Aims/hypothesis: The human cytomegalovirus (CMV) may increase the risk of diabetes mellitus, but the literature is scarce. The present study was designed to test the hypothesis that asymptomatic CMV infection is associated with increased risk of new-onset diabetes after renal transplantation, and to assess the impact of asymptomatic CMV infection on OGTT-derived estimates of insulin release and insulin action.
Methods: A total of 160 consecutive non-diabetic renal transplant recipients on cyclosporine (Sandimmun Neoral)-based immunosuppression were closely monitored for CMV infection during the first 3 months after transplantation. All patients underwent a 75-g OGTT at 10 weeks. Excluded from the analyses were 36 patients with symptomatic CMV infection (disease).
Results: The incidence of new-onset diabetes was 6% in a control group of recipients without CMV infection (4/63) and 26% in the group with asymptomatic CMV infection (16/61). Asymptomatic CMV infection was associated with a significantly increased risk of new-onset diabetes (adjusted odds ratio: 4.00; 95% CI: 1.19 to 13.43, p=0.025). The group of patients with CMV infection had a significantly lower median insulin release than controls.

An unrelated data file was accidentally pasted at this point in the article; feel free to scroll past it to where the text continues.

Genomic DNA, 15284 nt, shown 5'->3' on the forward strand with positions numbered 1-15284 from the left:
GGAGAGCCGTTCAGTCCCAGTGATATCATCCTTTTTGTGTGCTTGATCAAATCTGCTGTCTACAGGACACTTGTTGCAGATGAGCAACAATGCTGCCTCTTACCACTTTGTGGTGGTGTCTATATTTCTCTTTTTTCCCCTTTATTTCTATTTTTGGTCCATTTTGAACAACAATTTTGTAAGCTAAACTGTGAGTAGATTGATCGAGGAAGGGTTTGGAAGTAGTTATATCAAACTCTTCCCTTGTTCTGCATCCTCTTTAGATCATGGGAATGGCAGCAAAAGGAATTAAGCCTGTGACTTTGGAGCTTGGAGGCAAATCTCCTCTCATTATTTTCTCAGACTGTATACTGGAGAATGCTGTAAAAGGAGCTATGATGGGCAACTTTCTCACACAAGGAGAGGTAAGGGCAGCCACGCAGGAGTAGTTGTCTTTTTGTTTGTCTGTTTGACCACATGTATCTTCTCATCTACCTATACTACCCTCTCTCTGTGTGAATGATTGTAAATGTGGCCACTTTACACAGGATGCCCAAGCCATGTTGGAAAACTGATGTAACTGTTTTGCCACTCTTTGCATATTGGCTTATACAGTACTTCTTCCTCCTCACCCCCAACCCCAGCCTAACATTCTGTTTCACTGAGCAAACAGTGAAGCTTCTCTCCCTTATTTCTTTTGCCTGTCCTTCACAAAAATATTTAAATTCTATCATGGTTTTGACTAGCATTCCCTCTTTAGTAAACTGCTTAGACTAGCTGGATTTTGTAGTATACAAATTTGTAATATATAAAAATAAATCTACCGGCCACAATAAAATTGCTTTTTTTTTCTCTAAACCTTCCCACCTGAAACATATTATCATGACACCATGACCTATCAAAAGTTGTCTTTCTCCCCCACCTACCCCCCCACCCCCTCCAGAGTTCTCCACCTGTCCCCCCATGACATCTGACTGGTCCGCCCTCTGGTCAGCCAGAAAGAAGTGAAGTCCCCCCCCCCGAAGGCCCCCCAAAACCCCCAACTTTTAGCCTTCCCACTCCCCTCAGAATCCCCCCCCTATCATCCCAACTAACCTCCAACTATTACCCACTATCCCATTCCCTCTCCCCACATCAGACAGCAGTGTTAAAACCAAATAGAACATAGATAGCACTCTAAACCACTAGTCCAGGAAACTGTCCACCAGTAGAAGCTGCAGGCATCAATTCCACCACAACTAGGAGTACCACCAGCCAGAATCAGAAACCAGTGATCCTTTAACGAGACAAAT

Conclusions/interpretation: Our findings support the hypothesis that asymptomatic CMV infection is associated with increased risk of new-onset post-transplant diabetes mellitus, and suggest that impaired insulin release may involve one pathogenetic mechanism.